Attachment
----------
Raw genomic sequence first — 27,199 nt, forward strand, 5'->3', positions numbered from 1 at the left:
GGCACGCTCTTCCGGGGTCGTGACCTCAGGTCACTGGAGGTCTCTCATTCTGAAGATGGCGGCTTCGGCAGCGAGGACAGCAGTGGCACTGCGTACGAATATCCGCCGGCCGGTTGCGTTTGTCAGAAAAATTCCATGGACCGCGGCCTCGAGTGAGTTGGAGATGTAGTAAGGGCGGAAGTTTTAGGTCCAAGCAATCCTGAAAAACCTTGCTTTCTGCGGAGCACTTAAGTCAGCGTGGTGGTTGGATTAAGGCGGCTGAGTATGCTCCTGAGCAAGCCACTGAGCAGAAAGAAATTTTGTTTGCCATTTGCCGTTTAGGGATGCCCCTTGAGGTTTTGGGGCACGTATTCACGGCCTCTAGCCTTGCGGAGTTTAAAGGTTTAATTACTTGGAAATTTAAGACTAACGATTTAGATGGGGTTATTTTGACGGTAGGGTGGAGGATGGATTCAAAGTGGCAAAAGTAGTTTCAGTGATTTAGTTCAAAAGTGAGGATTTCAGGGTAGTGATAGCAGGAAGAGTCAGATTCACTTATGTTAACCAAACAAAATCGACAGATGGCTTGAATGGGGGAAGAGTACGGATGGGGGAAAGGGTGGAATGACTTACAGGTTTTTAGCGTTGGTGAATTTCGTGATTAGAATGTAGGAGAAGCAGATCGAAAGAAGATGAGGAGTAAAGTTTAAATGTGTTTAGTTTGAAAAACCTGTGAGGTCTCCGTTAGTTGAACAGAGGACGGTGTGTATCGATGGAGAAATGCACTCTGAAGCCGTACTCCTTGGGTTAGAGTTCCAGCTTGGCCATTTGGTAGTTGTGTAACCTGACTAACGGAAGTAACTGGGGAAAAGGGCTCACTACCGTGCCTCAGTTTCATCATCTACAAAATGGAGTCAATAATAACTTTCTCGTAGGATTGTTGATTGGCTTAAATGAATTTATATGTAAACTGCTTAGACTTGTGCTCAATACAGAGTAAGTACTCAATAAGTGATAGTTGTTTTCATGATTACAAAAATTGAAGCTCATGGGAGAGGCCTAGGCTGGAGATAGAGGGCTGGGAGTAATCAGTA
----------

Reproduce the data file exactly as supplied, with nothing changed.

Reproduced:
Raw genomic sequence first — 27,199 nt, forward strand, 5'->3', positions numbered from 1 at the left:
GGCACGCTCTTCCGGGGTCGTGACCTCAGGTCACTGGAGGTCTCTCATTCTGAAGATGGCGGCTTCGGCAGCGAGGACAGCAGTGGCACTGCGTACGAATATCCGCCGGCCGGTTGCGTTTGTCAGAAAAATTCCATGGACCGCGGCCTCGAGTGAGTTGGAGATGTAGTAAGGGCGGAAGTTTTAGGTCCAAGCAATCCTGAAAAACCTTGCTTTCTGCGGAGCACTTAAGTCAGCGTGGTGGTTGGATTAAGGCGGCTGAGTATGCTCCTGAGCAAGCCACTGAGCAGAAAGAAATTTTGTTTGCCATTTGCCGTTTAGGGATGCCCCTTGAGGTTTTGGGGCACGTATTCACGGCCTCTAGCCTTGCGGAGTTTAAAGGTTTAATTACTTGGAAATTTAAGACTAACGATTTAGATGGGGTTATTTTGACGGTAGGGTGGAGGATGGATTCAAAGTGGCAAAAGTAGTTTCAGTGATTTAGTTCAAAAGTGAGGATTTCAGGGTAGTGATAGCAGGAAGAGTCAGATTCACTTATGTTAACCAAACAAAATCGACAGATGGCTTGAATGGGGGAAGAGTACGGATGGGGGAAAGGGTGGAATGACTTACAGGTTTTTAGCGTTGGTGAATTTCGTGATTAGAATGTAGGAGAAGCAGATCGAAAGAAGATGAGGAGTAAAGTTTAAATGTGTTTAGTTTGAAAAACCTGTGAGGTCTCCGTTAGTTGAACAGAGGACGGTGTGTATCGATGGAGAAATGCACTCTGAAGCCGTACTCCTTGGGTTAGAGTTCCAGCTTGGCCATTTGGTAGTTGTGTAACCTGACTAACGGAAGTAACTGGGGAAAAGGGCTCACTACCGTGCCTCAGTTTCATCATCTACAAAATGGAGTCAATAATAACTTTCTCGTAGGATTGTTGATTGGCTTAAATGAATTTATATGTAAACTGCTTAGACTTGTGCTCAATACAGAGTAAGTACTCAATAAGTGATAGTTGTTTTCATGATTACAAAAATTGAAGCTCATGGGAGAGGCCTAGGCTGGAGATAGAGGGCTGGGAGTAATCAGTA